Institutional investors (i.e. mutual funds) outperform the market before fees—at the expense of retail investors, who underperform after fees. This conclusion comes from several recent studies, as detailed in an article in Advisor Perspectives.
The studies found that institutional investors have enough skills in stock-picking to generate gross alpha. And since that outperformance is a zero-sum game, they must be exploiting another group – such as retail investors. Those findings are consistent with research on the performance of retail investors, which one study calls “dumb money,” continues the article.
The article quotes Warren Buffett, who famously said that if you cannot value businesses “far better than Mr. Market, you don’t belong in the game. As they say in poker, if you’ve been in the game 30 minutes and you don’t know who the patsy is, you’re the patsy.” In this case, the patsies are retail investors.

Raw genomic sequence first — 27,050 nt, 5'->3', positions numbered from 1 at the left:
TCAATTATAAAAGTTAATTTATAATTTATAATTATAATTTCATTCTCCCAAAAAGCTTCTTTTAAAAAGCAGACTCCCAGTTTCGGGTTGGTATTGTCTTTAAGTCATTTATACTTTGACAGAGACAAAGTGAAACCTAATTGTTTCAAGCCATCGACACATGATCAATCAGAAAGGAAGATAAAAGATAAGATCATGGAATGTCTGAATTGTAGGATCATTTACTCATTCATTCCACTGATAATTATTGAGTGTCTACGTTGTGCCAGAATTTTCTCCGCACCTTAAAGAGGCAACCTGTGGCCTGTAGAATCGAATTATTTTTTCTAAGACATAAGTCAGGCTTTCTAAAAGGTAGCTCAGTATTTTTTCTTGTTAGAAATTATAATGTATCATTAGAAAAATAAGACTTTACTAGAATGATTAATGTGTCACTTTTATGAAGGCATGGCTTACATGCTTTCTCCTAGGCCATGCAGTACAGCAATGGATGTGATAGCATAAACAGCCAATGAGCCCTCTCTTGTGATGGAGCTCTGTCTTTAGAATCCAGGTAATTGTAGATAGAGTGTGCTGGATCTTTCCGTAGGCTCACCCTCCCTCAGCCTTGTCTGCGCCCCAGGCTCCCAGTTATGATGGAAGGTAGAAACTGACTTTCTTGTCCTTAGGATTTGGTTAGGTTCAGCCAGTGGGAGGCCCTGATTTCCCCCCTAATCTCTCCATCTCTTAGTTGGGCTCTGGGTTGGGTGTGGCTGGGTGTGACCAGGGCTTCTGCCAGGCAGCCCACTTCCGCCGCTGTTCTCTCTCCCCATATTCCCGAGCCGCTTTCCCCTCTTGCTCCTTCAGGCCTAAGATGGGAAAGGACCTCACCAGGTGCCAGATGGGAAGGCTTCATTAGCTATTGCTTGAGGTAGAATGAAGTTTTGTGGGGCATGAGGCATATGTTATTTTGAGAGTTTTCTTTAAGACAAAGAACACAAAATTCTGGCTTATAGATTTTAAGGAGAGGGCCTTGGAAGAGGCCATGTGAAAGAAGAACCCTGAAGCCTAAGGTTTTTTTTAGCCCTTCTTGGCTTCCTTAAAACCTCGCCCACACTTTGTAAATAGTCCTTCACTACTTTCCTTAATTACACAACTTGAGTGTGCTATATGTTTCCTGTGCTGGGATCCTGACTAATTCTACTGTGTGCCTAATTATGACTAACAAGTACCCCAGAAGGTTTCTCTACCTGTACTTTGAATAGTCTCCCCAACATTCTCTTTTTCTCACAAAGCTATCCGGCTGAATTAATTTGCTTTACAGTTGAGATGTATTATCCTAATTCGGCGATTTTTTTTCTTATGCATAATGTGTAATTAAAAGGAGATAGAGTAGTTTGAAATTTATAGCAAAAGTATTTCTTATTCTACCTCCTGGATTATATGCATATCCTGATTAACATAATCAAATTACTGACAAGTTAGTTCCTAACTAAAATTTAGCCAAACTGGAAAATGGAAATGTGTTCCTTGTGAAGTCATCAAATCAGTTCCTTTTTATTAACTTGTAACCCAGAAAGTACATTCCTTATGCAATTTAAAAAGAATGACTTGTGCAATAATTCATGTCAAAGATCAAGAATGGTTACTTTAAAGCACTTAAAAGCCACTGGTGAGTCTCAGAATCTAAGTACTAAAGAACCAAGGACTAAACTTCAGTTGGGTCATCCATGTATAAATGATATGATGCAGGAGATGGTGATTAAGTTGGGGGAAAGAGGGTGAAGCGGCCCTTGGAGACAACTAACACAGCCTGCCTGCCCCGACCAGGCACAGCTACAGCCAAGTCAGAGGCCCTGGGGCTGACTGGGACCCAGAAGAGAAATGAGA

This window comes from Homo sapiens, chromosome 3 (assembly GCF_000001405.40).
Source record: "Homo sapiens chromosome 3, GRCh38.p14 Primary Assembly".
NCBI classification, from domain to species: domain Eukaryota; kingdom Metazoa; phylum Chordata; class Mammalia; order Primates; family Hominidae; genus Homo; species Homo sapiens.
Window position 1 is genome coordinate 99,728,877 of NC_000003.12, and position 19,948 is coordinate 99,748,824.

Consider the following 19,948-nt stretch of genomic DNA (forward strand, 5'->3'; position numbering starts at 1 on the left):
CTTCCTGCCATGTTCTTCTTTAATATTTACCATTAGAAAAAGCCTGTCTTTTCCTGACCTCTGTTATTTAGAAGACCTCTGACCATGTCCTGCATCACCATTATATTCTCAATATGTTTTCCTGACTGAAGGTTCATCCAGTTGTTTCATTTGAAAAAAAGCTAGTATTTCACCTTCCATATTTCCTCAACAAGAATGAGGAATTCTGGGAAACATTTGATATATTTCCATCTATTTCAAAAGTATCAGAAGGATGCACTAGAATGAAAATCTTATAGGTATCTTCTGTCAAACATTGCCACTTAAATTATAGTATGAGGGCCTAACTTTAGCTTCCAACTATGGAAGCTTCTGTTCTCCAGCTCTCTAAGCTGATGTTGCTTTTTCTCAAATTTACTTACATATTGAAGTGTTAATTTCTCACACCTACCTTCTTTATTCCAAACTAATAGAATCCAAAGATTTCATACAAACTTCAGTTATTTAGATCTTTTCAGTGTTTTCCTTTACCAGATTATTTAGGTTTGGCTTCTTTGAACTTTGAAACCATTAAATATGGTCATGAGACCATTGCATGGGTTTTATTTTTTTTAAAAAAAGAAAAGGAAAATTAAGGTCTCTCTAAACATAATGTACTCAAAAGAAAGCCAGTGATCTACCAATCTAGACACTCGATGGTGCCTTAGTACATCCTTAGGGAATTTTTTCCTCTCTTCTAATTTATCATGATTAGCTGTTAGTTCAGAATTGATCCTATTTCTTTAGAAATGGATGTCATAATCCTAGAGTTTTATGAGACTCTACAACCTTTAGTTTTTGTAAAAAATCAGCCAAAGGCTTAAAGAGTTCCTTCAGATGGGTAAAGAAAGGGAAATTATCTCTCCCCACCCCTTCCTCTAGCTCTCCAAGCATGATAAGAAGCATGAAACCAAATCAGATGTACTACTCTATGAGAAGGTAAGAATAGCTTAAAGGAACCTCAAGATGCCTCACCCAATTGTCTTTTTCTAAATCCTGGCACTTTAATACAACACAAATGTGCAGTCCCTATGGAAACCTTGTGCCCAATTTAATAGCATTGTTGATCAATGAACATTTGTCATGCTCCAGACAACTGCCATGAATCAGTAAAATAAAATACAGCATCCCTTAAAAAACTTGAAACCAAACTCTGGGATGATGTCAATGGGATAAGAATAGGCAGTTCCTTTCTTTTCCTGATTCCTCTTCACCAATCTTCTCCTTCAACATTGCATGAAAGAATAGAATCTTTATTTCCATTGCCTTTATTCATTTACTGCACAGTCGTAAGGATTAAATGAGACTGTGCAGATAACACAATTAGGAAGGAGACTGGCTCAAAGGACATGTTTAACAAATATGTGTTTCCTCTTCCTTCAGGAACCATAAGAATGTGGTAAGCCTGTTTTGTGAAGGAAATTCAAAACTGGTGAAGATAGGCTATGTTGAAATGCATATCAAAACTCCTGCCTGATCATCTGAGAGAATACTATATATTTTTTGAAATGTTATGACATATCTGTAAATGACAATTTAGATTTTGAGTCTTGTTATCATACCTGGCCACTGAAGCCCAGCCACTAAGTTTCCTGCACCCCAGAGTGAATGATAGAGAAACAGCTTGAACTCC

It’s also a loser’s game for actively managed funds, which underperform year after year. Other studies have found that while fund managers are skilled enough to exploit retail investors, but not skilled enough to overcome all of their costs—making fund investors the losers in the game of active investing, and fund sponsors the winners.
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